But only slightly excerpted.
The good news: "New Classical Music" is alive and kicking in places one associates perhaps more with other kinds of culture. In this case, Memphis.
The bad news: They seem to be not quite sure what it is, or what to do with it.
All in all, it's a good thing, yes? Yes.
Let's try not to reinforce any stereotypes while we're at it. Yes? No?
Perhaps the name of the newspaper should have been fair warning?
Everyone knows the "three Bs" of classical music -- Bach, Beethoven and Brahms -- as well as Mozart and maybe a few others.
I don't know. I can't think of any other composers. Well, maybe a few... And if everyone knows them, is it necessary to explicate them?
But what about Stolz, Brandon and Patterson?
I assume these are featured composers on the concert in question, and not a quiz. That's cool; I'm all for exposure for hyper-obscure composers.
Even fans of classical music might be surprised to learn that not all classical music is so classic, that there are artists still producing original works for orchestra and chamber ensembles today.
Even fans of classical music might be surprised to learn that not all classical music is so classic,...
I don't know what that means. Some of it is bad? obscure? contemporary? Let's go with contemporary...
...that there are artists still producing original works for orchestra and chamber ensembles today.
Even "fans" of classical music might be surprised to learn...that there are...living composers? Really?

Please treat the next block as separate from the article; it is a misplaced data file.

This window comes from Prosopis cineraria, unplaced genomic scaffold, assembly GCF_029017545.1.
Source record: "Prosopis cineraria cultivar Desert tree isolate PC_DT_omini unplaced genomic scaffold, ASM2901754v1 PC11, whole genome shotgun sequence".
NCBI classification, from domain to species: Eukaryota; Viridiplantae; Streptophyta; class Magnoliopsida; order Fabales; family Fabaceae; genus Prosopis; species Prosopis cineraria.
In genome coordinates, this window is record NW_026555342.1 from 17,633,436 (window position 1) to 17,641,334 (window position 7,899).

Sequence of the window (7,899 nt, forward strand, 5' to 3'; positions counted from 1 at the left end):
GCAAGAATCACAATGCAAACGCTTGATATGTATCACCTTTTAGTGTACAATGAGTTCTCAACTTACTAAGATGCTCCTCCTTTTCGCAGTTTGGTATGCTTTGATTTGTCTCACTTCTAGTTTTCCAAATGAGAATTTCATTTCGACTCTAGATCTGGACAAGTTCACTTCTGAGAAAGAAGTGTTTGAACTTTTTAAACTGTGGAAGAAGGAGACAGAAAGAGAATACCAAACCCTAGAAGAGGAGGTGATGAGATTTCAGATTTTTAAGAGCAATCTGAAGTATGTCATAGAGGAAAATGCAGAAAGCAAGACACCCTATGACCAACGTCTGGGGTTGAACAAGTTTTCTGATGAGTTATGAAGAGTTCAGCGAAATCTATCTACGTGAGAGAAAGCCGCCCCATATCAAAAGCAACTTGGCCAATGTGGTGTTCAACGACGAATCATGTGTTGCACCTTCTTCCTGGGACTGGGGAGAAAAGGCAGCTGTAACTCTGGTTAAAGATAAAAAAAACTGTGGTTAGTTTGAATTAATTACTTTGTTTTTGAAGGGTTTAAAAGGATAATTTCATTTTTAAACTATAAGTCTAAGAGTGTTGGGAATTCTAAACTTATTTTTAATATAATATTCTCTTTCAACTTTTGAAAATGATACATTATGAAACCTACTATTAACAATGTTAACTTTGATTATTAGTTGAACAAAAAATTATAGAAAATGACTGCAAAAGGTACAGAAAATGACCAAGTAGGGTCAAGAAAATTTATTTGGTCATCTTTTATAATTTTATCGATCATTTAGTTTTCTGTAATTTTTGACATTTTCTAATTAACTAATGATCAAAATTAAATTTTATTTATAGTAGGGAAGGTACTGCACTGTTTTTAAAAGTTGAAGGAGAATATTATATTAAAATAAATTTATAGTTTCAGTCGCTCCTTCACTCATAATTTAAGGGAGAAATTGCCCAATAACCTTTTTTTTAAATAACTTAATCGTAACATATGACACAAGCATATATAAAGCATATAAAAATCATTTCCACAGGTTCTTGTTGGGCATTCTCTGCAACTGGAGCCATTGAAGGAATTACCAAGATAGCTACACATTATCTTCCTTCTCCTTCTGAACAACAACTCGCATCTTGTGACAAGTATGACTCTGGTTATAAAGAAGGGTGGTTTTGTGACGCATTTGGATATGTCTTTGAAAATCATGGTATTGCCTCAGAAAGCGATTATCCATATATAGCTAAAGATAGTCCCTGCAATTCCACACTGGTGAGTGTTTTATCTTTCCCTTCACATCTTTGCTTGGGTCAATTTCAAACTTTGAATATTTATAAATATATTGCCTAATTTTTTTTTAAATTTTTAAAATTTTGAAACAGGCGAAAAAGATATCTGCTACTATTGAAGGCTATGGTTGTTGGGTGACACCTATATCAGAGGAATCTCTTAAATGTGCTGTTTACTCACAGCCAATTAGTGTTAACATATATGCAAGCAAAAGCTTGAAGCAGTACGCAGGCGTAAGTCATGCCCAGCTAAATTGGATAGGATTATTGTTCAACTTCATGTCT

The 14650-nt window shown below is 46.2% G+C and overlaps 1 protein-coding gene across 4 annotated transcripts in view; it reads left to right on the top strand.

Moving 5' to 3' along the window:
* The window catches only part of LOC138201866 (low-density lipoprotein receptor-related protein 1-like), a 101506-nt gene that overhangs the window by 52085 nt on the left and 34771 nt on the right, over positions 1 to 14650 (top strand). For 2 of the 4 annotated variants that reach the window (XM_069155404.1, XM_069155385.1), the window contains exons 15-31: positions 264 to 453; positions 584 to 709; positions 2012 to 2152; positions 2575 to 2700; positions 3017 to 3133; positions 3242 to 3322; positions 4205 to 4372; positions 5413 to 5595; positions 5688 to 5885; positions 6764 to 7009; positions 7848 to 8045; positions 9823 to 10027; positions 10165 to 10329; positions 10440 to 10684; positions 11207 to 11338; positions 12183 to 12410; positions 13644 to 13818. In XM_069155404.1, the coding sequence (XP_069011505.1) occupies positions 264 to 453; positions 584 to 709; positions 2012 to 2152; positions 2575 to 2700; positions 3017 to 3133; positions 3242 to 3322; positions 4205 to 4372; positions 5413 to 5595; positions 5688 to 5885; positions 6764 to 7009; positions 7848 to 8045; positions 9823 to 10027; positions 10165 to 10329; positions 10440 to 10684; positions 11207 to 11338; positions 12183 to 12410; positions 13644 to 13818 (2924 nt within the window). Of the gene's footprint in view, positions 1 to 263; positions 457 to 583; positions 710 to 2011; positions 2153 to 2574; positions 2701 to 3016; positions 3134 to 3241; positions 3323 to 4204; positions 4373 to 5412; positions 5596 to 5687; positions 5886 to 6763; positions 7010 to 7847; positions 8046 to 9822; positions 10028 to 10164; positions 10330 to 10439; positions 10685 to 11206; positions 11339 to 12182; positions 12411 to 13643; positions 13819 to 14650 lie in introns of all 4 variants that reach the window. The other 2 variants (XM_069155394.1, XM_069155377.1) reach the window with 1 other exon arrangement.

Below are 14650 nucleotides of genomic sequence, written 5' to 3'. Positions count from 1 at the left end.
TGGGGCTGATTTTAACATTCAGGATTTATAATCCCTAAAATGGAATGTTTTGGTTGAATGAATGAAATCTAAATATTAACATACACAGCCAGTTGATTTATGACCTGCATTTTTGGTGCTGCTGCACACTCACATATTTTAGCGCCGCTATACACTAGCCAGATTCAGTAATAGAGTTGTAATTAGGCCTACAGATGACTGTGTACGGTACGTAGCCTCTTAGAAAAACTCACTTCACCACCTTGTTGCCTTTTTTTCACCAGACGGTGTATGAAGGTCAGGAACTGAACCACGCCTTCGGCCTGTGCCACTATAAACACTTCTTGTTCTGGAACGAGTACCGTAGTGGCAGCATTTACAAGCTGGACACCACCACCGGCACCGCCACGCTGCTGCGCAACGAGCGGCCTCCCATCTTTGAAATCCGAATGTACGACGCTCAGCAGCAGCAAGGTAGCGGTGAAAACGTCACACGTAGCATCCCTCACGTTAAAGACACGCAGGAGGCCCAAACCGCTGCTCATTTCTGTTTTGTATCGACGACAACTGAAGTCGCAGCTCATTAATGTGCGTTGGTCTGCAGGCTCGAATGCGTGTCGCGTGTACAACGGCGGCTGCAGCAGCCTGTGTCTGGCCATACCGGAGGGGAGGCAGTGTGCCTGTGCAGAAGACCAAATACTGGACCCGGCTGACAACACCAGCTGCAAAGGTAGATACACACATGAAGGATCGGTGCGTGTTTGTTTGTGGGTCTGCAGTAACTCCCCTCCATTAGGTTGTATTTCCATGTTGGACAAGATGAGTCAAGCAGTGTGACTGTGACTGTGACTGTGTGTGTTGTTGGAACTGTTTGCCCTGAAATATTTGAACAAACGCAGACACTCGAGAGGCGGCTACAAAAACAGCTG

The mission of Memphis' Luna Nova New Music Ensemble is to seek out and present such pieces for modern audiences.
Okay. Good. I favor such endeavors...
The group will kick off its fourth concert season Tuesday with a free show at the Hernando Public Library.
I thought libraries were supposed to be quiet.
The animal-themed program...
...will feature performances from clarinetist Nobuko Igarashi, horn player Robert Patterson and bassoonist Jennifer Rhodes, all members of the Memphis Symphony Orchestra.
They will perform "Mozart's Dream" by Christopher Bailey, "Three Haiku for Clarinet and Bassoon" by Nolan Stolz, "Chansons de la Nature pour la Clarinette" by Jenni Brandon and Patterson's "the Cat Menagerie."
You can tell the last piece is particularly avant-garde because the composer is too cool to capitalize the "the" in the title.
Or the copy editor is dead. One or the other.
"People hear new music and think, 'Oh, that must be awful, but actually our audiences really like our music because there's a lot of music being written today that's listenable," said Patterson,...
First: the implication is that there is--obviously--a lot of music being written today that is not listenable, whatever that means.
Second: The "people" think really long run-on sentences that don't make a lot of sense. Or: the copy editor is dead.
Third: Way to reinforce the "new music is awful" meme. Good work!
...said Patterson, who debuted his seven-part piece last spring at a benefit for the House of Mews feline rescue in Memphis. "My piece is about these six cats that I owned, and it's very funny. At least I think its funny."